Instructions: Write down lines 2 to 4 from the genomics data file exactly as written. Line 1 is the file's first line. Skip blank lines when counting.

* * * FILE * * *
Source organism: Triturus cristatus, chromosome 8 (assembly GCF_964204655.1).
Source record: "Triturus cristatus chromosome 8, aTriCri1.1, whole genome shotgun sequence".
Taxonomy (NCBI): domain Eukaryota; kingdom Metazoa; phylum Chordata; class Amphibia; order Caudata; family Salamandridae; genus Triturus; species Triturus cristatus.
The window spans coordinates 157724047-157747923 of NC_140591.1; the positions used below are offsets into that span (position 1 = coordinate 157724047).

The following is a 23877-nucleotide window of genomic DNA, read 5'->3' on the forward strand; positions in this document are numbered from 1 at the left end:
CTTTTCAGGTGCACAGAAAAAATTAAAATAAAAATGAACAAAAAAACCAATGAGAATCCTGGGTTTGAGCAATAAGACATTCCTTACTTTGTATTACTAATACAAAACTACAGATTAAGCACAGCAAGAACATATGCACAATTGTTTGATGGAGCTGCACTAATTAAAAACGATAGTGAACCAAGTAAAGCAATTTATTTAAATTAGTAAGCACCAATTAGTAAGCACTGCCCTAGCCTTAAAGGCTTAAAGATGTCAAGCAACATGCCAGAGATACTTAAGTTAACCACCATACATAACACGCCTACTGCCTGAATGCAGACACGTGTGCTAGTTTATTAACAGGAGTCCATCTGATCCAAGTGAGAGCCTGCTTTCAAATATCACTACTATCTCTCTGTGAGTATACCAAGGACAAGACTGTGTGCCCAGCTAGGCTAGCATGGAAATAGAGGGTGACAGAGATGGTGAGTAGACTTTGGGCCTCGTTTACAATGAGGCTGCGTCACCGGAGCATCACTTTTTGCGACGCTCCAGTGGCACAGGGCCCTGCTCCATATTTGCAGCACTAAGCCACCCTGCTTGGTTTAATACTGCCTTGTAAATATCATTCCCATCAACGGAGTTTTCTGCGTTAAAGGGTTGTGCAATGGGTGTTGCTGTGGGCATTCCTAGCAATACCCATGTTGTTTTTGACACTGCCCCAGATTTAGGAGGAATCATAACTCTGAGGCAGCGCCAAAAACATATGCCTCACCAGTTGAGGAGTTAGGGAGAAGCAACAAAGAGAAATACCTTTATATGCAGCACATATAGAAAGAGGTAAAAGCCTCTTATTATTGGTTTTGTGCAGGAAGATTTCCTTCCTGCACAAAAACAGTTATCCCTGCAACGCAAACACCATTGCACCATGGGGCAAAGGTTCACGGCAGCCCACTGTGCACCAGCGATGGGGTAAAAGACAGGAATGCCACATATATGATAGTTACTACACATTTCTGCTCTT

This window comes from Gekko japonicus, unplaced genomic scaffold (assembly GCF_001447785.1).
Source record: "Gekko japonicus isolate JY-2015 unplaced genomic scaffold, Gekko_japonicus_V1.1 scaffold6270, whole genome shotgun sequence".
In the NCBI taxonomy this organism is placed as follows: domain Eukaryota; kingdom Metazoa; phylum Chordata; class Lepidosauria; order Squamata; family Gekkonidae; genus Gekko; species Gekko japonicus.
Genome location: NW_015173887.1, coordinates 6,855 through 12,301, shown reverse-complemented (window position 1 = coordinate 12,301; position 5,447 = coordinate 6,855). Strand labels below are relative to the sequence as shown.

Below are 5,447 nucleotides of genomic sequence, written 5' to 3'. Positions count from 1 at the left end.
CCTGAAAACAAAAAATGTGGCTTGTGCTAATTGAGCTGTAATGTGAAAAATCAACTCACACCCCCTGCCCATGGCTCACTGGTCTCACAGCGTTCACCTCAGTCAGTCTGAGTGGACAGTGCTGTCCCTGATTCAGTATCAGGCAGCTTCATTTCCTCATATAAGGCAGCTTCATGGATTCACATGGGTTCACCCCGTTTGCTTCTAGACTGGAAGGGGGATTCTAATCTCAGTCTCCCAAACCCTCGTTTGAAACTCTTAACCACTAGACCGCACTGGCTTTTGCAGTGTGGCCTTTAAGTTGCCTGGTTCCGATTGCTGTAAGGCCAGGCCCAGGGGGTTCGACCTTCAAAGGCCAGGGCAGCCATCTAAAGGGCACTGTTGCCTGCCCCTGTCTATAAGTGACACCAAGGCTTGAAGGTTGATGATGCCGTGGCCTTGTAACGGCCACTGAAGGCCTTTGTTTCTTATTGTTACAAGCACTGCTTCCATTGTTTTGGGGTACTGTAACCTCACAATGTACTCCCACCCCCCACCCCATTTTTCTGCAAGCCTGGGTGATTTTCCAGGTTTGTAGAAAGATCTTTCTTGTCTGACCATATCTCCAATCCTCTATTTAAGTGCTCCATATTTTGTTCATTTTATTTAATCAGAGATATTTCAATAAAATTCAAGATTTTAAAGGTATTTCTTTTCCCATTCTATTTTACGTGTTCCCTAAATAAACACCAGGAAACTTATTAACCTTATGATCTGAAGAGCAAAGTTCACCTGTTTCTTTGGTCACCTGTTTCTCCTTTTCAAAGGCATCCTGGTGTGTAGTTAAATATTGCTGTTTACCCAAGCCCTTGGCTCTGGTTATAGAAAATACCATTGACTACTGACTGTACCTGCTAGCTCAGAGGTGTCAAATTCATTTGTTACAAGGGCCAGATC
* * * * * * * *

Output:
Source record: "Triturus cristatus chromosome 8, aTriCri1.1, whole genome shotgun sequence".
Taxonomy (NCBI): domain Eukaryota; kingdom Metazoa; phylum Chordata; class Amphibia; order Caudata; family Salamandridae; genus Triturus; species Triturus cristatus.
The window spans coordinates 157724047-157747923 of NC_140591.1; the positions used below are offsets into that span (position 1 = coordinate 157724047).